Maple Syruping Traditions in March

Explore how tree sap is transformed into sweet maple syrup by attending DuPage Forest Preserve District’s March programs: “Maple Sugaring” at Kline Creek Farm or “DIY Maple Sugaring: The Basics” at Fullersburg Woods.

Group size is limited to 10 in each session and will follow current health guidelines regarding COVID-19. Participants must wear masks that cover the nose and mouth and practice social distancing.

Maple Sugaring

Discover how sap becomes syrup as you examine a maple tree, check the collection buckets, see a tapping demonstration, and observe sap thickening over a fire. These 20-minute tours are a great way to spend time with your family in nature on Saturdays and Sundays, March 6-28, at Kline Creek Farm, 1N600 County Farm Road in West Chicago. The tours begin at 1, 1:30, 2, 2:30, 3 and 3:30 p.m. You must wear a mask that covers your nose and mouth. Cost for this all-ages program is $5 per person. Register online at or by calling (630) 876-5900.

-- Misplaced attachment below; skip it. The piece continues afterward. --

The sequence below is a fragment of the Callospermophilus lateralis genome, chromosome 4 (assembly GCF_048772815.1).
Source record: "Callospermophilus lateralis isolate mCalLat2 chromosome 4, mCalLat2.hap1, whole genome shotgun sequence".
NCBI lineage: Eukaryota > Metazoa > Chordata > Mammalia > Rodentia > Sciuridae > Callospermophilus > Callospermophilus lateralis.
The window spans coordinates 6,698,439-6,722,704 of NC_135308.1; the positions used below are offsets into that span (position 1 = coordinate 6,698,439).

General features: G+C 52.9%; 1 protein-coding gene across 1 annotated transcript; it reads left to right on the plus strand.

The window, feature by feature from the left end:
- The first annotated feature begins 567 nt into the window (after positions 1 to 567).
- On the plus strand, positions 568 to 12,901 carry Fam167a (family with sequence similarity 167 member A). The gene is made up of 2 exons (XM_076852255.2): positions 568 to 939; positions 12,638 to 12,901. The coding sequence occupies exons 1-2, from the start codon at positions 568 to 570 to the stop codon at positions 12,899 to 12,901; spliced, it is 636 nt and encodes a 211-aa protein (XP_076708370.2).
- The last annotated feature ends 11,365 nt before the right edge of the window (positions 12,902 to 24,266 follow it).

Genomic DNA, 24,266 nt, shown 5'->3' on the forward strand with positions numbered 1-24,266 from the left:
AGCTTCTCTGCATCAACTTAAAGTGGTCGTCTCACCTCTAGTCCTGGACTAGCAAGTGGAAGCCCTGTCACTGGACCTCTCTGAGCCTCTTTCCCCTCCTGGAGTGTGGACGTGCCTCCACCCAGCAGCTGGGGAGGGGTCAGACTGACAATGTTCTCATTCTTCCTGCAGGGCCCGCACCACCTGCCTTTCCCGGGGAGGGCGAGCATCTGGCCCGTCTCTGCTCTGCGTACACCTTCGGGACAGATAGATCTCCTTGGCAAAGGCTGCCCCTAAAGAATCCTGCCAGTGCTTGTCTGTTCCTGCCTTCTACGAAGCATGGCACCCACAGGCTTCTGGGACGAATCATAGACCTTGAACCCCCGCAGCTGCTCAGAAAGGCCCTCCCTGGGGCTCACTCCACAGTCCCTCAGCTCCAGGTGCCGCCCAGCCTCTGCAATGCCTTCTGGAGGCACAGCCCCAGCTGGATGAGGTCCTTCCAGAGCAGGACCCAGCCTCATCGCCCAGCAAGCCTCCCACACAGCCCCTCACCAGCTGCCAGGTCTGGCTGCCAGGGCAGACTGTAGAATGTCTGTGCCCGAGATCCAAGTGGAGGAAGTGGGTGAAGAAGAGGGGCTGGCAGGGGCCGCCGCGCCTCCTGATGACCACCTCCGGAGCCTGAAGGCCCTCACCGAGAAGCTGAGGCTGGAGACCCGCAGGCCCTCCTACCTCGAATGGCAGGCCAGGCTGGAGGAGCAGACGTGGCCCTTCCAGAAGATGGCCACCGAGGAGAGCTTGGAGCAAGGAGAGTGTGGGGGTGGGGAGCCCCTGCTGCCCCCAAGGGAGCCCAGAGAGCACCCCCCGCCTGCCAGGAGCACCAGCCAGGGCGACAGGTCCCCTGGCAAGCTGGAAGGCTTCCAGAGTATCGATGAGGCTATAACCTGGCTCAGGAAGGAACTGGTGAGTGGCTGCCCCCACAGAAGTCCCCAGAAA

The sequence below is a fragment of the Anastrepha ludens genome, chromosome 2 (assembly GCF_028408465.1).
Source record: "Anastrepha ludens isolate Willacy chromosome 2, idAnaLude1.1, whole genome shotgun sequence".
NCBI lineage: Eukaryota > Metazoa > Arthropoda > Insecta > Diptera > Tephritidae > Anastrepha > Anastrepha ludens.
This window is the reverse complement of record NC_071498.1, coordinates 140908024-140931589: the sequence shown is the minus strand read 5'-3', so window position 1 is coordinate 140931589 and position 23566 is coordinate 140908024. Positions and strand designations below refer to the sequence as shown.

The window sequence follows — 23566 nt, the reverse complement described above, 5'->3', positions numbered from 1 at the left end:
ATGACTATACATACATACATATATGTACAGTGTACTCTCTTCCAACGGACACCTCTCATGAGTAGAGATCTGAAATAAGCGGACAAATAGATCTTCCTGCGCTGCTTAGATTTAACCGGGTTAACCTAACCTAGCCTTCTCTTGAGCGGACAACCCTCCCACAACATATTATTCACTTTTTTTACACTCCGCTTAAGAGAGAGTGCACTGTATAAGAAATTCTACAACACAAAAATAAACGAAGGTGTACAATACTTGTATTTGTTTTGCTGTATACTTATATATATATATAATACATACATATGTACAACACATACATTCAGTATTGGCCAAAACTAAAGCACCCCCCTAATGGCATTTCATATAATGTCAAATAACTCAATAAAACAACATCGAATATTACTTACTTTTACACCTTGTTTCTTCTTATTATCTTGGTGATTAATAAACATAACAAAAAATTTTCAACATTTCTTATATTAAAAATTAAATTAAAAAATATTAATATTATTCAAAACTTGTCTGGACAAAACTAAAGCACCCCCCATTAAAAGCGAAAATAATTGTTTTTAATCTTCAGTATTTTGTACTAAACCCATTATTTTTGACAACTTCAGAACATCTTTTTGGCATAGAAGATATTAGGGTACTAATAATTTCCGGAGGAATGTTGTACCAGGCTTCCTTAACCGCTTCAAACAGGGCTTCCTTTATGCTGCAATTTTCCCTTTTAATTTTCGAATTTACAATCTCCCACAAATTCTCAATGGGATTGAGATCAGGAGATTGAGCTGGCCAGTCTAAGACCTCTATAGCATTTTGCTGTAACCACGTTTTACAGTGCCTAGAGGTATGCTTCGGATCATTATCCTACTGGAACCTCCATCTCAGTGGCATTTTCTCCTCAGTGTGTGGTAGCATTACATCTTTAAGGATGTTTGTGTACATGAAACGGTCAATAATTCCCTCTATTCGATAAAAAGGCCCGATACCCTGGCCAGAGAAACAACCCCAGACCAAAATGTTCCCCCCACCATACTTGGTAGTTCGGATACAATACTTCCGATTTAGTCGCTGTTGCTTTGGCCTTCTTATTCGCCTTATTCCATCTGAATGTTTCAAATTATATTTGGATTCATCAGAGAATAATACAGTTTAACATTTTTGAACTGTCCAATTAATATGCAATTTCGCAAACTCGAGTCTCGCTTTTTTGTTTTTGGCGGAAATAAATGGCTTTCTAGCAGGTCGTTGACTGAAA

DIY Maple Sugaring

Learn how to tap maple trees at home and make your own syrup with just a little know-how and a few tools in “DIY Maple Sugaring: The Basics.” You must wear a mask that covers your nose and mouth. This program for ages 18 or older costs $10 per person. Register online at or by calling (630) 933-7248.

The program will be on Saturday, March 13, from 9 to 10:30 a.m. or 11 a.m. to 12:30 p.m., at Fullersburg Woods, 3609 Spring Road in Oak Brook.

Some fun facts about maple syrup:

• Maple syrup is made by boiling sap to remove excess water until it reaches a syrupy consistency. Maple sugar is made by continuing to boil the syrup until all of the water has evaporated, leaving a dry sugar.

• It takes 40 gallons of sugar maple sap to make one gallon of syrup. Other species of maple trees require even more.

• Maple syrup is one of the lowest calorie natural sweeteners at 54 calories per tablespoon. And it has a number of nutritional advantages, providing important minerals like manganese, riboflavin and zinc. It’s also packed with antioxidants, which are linked to cancer prevention, increased immunity and lower blood pressure.

The Forest Preserve District of DuPage County has been connecting people to nature for more than 100 years. More than 6.2 million people visit its 60 forest preserves, 166 miles of trails, six education centers and scores of programs each year. For information, call (630) 933-7200 or visit, where you can also link to the district’s e-newsletter, blog, Facebook, Twitter and Instagram pages.